To figure out the fundamental theory of physics, we need to explore network systems (see chapter 9 of NKS).
In this project I studied a few rules for network systems which preserve planarity:
starting from a hexagonal grid:
Assuming that networks come into an equilibrium after a certain amount of steps, the goal was to compute some properties of this equilibrium, such as the distribution of face sizes, and local dimensionalities.
Evolution after the first few steps (for the first rule):
Two properties of equilibrium distributions were computed: distribution of face sizes, and distribution of local dimensionalities.
A surprizing thing is that for the first 5 rules, the distributions of face sizes turned out to be almost the same:
However, all the distributions for local dimensionalities are different:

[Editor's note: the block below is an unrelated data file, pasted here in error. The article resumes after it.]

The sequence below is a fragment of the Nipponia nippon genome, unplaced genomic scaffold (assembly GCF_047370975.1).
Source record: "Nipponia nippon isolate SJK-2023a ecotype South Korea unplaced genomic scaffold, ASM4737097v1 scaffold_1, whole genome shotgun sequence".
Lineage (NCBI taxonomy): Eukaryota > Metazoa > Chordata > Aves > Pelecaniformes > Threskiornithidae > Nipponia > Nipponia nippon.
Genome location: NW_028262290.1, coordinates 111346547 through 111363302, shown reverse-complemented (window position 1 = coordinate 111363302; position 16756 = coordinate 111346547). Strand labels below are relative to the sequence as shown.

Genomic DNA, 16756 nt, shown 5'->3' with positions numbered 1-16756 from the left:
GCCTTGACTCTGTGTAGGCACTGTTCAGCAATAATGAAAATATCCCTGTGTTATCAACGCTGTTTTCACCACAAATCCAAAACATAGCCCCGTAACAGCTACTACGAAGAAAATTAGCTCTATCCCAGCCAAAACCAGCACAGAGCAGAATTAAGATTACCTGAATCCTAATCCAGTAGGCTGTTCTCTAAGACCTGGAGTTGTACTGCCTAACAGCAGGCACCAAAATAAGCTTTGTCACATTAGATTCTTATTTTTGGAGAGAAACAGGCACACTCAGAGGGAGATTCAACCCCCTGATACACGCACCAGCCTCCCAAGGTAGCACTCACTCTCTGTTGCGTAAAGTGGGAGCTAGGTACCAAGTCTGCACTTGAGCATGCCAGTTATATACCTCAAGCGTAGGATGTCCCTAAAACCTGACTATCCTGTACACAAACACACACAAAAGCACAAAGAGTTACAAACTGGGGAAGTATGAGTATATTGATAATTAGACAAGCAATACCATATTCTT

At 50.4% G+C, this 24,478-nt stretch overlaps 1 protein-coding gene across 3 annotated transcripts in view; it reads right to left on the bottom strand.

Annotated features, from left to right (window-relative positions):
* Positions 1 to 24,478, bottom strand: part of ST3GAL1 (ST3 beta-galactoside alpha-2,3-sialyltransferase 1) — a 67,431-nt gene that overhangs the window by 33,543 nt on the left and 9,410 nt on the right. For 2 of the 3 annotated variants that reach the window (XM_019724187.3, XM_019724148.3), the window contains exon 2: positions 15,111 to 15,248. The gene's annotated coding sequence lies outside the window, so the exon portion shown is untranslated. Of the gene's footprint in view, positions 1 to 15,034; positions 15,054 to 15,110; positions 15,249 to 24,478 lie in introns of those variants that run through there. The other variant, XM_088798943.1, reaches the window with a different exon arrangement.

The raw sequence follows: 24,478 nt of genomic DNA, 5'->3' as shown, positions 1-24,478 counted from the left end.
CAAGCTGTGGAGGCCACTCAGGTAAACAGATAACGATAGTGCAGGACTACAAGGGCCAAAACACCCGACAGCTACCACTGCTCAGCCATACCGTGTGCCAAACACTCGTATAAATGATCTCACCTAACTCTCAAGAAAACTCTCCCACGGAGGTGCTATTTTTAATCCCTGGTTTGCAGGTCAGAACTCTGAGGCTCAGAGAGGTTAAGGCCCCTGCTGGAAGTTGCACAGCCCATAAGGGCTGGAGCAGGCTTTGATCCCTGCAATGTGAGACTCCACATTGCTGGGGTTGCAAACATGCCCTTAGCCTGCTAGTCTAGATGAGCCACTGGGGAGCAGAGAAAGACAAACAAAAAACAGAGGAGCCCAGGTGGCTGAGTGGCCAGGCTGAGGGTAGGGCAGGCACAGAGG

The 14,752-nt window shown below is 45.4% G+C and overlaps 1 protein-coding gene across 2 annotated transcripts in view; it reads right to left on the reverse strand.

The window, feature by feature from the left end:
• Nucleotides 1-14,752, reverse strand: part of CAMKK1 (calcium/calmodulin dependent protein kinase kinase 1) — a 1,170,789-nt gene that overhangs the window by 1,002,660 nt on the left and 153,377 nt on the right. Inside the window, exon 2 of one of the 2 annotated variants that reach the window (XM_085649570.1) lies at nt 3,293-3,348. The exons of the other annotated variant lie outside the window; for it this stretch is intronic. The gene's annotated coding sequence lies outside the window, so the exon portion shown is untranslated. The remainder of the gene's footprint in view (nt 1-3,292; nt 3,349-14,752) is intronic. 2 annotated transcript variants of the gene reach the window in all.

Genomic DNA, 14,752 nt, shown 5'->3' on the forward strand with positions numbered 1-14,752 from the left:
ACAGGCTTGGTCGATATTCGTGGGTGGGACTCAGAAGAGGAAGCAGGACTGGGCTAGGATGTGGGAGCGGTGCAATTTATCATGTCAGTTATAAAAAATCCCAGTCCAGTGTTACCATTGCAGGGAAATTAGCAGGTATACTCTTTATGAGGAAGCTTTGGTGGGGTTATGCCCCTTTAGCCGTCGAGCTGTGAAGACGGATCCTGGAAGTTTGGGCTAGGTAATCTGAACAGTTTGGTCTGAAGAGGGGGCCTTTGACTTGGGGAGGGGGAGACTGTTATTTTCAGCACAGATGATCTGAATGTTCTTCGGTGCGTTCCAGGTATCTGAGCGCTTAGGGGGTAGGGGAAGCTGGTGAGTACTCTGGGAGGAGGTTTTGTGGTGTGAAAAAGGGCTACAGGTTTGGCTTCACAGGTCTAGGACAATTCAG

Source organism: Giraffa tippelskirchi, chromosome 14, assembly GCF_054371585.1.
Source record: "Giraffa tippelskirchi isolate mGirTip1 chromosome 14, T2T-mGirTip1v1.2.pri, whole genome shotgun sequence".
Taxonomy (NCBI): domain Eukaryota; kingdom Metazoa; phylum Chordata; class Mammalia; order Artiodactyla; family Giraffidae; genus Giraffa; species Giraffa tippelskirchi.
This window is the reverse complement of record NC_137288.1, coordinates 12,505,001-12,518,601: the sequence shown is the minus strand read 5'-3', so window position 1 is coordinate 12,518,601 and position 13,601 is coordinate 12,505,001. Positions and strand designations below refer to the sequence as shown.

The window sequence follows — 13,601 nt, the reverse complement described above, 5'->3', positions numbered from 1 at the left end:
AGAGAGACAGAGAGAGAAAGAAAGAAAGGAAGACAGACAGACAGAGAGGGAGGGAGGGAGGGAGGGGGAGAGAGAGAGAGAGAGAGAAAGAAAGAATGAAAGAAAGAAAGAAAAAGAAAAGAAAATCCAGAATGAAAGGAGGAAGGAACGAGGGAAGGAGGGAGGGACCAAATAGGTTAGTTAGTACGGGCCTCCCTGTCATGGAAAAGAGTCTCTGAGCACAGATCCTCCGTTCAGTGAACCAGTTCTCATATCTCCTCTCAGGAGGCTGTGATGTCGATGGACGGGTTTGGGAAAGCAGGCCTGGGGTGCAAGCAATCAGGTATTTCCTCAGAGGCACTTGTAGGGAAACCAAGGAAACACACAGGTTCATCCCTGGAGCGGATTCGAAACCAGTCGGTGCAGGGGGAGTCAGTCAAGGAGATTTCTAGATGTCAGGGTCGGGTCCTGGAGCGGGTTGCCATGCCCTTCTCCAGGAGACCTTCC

If one looks at local dimensionalities on a network, one sees that high dimensionality corresponds to negative curvature:
Also, regions with large dimensionality occur where face sizes are large.
Networks, planar, fundamental physics, faces, dimensionality, curvature.
Subgraphs of hexagonal grid (were used to construct rules):
It turned out that different rules produce different graph distributions, which are stable in equilibrium. All the rules produce networks with varying curvature, including regions with very low curvature (~1), which one might identify with local structures (particles).
It is interesting to note, that distributions of face sizes turned out to be much more similar than distributions of local dimensionalities.
Make systematic enumeration of rules
Figure out whether the equilibrium network is a manifold
Study particles (as non planarities in a network)
Analyze how much steps are required until the equilibrium is reached
Study different initial conditions (torus, for example)
Compute the number of possible ways to apply the evolution rule as a function of time
Chapter 9 of NKS, in particular “Random Replacements” note on p. 1038.